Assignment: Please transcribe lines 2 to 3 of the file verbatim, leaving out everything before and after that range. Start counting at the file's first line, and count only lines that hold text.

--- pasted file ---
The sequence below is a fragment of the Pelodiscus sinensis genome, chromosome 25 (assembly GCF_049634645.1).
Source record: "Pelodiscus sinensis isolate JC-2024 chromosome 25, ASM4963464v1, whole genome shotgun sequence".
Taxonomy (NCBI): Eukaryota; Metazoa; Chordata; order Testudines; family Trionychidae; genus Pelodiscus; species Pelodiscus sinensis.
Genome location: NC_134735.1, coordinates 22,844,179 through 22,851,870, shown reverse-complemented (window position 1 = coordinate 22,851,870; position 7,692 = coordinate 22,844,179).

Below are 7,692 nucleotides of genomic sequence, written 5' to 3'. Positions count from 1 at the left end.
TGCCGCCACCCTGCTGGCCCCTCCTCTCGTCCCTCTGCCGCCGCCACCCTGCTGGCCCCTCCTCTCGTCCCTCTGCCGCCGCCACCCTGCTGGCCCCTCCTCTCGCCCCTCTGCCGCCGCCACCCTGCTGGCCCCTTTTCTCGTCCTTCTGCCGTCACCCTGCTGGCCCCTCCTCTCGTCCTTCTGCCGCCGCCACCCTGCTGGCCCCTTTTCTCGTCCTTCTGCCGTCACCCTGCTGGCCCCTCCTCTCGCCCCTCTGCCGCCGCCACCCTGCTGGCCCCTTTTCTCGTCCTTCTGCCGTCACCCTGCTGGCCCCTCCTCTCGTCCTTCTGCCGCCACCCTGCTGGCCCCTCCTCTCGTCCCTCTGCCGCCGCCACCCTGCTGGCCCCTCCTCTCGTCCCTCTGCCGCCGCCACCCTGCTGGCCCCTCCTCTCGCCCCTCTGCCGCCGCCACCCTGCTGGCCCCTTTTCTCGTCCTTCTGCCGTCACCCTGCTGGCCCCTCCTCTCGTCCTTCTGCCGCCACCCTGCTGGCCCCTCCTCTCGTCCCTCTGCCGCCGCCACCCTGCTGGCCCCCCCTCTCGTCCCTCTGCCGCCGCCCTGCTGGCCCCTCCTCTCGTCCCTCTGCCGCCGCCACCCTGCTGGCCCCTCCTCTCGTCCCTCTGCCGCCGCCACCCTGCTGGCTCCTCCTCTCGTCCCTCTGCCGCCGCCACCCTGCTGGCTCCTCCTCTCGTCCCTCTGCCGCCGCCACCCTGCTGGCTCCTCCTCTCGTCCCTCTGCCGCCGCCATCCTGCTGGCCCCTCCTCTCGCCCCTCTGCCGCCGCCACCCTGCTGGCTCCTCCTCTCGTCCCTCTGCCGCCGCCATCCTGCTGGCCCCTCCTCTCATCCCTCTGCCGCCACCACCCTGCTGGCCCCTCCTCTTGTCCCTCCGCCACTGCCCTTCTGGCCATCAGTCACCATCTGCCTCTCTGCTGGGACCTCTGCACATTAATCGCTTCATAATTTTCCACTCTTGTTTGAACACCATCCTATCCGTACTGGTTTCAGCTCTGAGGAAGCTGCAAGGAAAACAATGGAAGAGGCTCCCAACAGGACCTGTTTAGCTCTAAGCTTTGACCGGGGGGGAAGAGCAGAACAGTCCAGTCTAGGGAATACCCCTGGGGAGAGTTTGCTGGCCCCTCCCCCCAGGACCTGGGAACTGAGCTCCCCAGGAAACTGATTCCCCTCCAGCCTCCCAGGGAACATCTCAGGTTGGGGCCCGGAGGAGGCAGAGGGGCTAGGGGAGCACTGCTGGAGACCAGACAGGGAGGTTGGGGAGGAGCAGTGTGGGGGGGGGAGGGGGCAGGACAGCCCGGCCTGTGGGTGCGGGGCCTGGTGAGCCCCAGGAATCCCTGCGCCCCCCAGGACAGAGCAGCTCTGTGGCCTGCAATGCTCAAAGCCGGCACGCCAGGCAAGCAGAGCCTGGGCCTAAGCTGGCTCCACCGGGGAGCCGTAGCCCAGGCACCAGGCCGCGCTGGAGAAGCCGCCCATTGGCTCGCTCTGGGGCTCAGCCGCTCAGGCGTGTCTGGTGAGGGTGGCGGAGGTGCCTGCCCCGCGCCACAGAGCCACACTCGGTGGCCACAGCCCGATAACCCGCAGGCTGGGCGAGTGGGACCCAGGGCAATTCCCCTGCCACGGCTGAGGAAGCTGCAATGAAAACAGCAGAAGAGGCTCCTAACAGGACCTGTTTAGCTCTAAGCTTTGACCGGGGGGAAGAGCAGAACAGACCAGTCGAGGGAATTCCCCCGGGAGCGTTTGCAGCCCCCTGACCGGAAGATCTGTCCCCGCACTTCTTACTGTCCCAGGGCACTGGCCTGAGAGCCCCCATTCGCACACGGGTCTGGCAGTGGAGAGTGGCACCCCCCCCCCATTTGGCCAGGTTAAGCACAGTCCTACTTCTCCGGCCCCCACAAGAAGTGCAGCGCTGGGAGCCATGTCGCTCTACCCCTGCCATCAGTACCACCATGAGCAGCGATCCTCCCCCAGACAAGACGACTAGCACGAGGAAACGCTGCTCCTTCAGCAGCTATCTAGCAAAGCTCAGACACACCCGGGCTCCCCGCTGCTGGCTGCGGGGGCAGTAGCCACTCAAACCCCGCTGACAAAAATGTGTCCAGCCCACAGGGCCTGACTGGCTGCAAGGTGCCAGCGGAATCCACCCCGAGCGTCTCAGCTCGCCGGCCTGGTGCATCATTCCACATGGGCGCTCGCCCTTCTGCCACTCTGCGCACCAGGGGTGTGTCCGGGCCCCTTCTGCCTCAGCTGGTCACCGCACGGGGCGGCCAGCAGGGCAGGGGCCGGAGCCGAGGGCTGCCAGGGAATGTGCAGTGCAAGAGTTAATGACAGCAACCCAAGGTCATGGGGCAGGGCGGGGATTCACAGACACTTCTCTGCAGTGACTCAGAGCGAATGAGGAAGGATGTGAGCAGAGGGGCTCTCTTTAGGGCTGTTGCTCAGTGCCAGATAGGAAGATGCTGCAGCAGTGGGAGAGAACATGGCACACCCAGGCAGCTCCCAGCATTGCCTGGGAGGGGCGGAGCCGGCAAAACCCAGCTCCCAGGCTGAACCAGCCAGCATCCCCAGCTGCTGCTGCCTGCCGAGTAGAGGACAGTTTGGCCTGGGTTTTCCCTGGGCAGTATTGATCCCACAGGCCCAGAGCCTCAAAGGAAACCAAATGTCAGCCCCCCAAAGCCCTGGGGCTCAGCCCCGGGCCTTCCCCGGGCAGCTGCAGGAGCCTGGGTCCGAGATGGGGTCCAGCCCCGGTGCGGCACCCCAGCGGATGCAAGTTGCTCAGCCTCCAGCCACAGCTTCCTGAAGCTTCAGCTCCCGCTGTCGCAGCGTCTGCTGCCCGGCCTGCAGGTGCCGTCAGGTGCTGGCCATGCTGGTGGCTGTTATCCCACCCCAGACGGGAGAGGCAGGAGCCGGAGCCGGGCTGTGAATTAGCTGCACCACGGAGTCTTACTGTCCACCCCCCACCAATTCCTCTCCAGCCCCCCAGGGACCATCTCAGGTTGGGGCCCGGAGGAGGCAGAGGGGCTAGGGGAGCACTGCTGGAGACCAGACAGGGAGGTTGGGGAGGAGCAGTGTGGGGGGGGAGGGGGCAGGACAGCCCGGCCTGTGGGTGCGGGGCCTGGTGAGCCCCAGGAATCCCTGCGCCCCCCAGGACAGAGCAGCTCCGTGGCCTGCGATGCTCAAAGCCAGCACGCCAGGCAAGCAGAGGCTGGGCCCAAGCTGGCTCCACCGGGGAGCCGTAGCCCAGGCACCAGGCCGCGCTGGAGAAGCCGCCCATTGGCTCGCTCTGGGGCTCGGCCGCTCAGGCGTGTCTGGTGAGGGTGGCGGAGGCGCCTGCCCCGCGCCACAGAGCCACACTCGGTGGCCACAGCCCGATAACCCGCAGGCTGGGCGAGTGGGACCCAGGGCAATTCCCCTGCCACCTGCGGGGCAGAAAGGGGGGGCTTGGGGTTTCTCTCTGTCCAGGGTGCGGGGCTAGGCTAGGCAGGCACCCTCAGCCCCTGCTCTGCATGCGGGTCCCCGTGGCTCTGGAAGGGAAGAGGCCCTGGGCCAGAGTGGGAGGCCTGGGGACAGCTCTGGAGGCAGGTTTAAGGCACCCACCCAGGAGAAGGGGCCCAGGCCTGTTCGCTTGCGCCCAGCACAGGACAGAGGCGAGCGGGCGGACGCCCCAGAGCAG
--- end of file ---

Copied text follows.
Source record: "Pelodiscus sinensis isolate JC-2024 chromosome 25, ASM4963464v1, whole genome shotgun sequence".
Taxonomy (NCBI): Eukaryota; Metazoa; Chordata; order Testudines; family Trionychidae; genus Pelodiscus; species Pelodiscus sinensis.